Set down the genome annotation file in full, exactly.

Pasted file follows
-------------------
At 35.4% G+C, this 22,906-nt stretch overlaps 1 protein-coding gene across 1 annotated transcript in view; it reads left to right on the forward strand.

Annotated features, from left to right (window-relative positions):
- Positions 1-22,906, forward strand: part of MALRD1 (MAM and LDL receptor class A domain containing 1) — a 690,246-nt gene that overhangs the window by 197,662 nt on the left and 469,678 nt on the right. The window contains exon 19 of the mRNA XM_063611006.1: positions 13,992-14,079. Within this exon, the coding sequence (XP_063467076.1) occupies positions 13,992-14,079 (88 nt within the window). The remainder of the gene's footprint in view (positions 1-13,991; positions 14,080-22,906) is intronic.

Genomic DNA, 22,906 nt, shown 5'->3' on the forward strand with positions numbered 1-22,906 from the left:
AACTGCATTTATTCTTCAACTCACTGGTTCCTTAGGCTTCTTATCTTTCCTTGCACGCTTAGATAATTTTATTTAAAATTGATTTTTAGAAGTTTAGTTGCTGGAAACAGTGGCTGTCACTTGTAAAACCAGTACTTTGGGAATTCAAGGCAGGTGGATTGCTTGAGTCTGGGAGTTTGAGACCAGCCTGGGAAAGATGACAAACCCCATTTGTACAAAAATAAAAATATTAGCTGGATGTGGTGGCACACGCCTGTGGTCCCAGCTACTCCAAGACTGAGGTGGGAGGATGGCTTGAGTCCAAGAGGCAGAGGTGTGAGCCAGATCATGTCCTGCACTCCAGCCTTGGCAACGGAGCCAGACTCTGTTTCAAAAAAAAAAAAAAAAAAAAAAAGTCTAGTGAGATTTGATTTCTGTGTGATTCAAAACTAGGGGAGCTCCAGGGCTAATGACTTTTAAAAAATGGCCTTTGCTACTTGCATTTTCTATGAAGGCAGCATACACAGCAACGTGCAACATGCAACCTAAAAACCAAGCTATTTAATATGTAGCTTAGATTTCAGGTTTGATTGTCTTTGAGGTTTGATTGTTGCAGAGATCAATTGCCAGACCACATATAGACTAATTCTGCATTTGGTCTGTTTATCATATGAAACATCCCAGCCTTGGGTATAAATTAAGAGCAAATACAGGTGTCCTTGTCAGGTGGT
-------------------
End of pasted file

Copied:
At 35.4% G+C, this 22,906-nt stretch overlaps 1 protein-coding gene across 1 annotated transcript in view; it reads left to right on the forward strand.

Annotated features, from left to right (window-relative positions):
- Positions 1-22,906, forward strand: part of MALRD1 (MAM and LDL receptor class A domain containing 1) — a 690,246-nt gene that overhangs the window by 197,662 nt on the left and 469,678 nt on the right. The window contains exon 19 of the mRNA XM_063611006.1: positions 13,992-14,079. Within this exon, the coding sequence (XP_063467076.1) occupies positions 13,992-14,079 (88 nt within the window). The remainder of the gene's footprint in view (positions 1-13,991; positions 14,080-22,906) is intronic.

Genomic DNA, 22,906 nt, shown 5'->3' on the forward strand with positions numbered 1-22,906 from the left:
AACTGCATTTATTCTTCAACTCACTGGTTCCTTAGGCTTCTTATCTTTCCTTGCACGCTTAGATAATTTTATTTAAAATTGATTTTTAGAAGTTTAGTTGCTGGAAACAGTGGCTGTCACTTGTAAAACCAGTACTTTGGGAATTCAAGGCAGGTGGATTGCTTGAGTCTGGGAGTTTGAGACCAGCCTGGGAAAGATGACAAACCCCATTTGTACAAAAATAAAAATATTAGCTGGATGTGGTGGCACACGCCTGTGGTCCCAGCTACTCCAAGACTGAGGTGGGAGGATGGCTTGAGTCCAAGAGGCAGAGGTGTGAGCCAGATCATGTCCTGCACTCCAGCCTTGGCAACGGAGCCAGACTCTGTTTCAAAAAAAAAAAAAAAAAAAAAAAGTCTAGTGAGATTTGATTTCTGTGTGATTCAAAACTAGGGGAGCTCCAGGGCTAATGACTTTTAAAAAATGGCCTTTGCTACTTGCATTTTCTATGAAGGCAGCATACACAGCAACGTGCAACATGCAACCTAAAAACCAAGCTATTTAATATGTAGCTTAGATTTCAGGTTTGATTGTCTTTGAGGTTTGATTGTTGCAGAGATCAATTGCCAGACCACATATAGACTAATTCTGCATTTGGTCTGTTTATCATATGAAACATCCCAGCCTTGGGTATAAATTAAGAGCAAATACAGGTGTCCTTGTCAGGTGGT